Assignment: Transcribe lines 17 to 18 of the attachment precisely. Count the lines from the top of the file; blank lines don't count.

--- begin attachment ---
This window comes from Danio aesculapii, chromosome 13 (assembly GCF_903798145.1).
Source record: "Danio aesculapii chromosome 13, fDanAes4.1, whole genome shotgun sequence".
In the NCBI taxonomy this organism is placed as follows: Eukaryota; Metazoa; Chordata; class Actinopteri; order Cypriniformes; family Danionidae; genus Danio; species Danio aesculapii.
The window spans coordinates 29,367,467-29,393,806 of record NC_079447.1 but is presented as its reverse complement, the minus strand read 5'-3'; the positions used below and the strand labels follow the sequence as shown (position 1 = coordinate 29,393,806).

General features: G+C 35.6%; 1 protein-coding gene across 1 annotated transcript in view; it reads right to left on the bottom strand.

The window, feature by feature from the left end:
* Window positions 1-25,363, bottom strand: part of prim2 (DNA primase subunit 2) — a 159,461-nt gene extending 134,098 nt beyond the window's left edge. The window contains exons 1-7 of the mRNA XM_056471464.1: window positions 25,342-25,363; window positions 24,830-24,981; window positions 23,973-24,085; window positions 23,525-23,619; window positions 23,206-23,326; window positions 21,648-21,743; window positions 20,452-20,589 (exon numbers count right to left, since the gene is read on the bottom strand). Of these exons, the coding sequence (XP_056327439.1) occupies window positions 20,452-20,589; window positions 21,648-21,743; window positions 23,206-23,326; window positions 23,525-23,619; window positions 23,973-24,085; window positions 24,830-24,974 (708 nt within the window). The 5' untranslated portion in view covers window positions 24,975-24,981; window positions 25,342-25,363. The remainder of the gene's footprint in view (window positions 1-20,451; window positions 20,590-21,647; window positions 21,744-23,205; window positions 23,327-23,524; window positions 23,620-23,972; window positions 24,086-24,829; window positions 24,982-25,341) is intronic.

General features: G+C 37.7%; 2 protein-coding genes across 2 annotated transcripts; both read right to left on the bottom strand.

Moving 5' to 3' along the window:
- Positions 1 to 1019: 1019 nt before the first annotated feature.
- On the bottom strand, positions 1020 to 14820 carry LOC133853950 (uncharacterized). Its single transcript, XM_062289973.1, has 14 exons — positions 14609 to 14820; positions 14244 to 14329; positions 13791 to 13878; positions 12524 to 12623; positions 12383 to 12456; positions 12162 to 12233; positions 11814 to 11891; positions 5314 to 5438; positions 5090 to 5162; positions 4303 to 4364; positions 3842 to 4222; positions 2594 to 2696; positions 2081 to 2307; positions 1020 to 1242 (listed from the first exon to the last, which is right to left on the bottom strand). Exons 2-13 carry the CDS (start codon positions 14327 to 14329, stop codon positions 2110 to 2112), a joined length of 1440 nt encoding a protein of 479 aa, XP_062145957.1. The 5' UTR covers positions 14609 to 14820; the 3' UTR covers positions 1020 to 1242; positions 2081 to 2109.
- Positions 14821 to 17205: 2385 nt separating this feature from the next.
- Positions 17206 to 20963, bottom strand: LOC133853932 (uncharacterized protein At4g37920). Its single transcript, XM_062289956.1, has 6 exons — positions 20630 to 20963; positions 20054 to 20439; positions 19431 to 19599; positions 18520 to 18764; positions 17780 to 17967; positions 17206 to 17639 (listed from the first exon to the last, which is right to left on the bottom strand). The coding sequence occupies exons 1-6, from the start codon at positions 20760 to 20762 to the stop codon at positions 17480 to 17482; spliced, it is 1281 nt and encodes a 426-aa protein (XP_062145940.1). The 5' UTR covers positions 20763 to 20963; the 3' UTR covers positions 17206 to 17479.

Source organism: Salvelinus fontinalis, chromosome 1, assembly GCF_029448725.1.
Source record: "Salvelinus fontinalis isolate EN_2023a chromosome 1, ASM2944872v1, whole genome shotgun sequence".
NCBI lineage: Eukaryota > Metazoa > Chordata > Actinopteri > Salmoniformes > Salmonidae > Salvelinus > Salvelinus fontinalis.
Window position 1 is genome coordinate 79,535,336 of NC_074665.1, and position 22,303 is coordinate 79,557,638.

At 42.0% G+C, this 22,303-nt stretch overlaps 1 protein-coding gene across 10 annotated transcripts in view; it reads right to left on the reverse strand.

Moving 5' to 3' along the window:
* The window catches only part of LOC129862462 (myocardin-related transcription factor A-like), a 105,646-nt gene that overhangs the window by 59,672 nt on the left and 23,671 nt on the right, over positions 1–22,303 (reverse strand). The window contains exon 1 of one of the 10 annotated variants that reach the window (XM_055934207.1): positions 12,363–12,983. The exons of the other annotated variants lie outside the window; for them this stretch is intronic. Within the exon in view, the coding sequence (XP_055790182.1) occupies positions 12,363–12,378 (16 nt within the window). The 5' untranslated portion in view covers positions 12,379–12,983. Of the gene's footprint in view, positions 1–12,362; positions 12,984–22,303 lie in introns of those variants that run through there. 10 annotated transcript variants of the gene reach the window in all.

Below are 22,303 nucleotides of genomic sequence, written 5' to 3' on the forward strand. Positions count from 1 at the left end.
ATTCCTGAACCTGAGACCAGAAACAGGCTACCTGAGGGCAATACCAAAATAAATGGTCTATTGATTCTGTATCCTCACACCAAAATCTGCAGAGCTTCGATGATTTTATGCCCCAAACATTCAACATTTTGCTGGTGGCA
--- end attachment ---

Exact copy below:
Window position 1 is genome coordinate 79,535,336 of NC_074665.1, and position 22,303 is coordinate 79,557,638.

At 42.0% G+C, this 22,303-nt stretch overlaps 1 protein-coding gene across 10 annotated transcripts in view; it reads right to left on the reverse strand.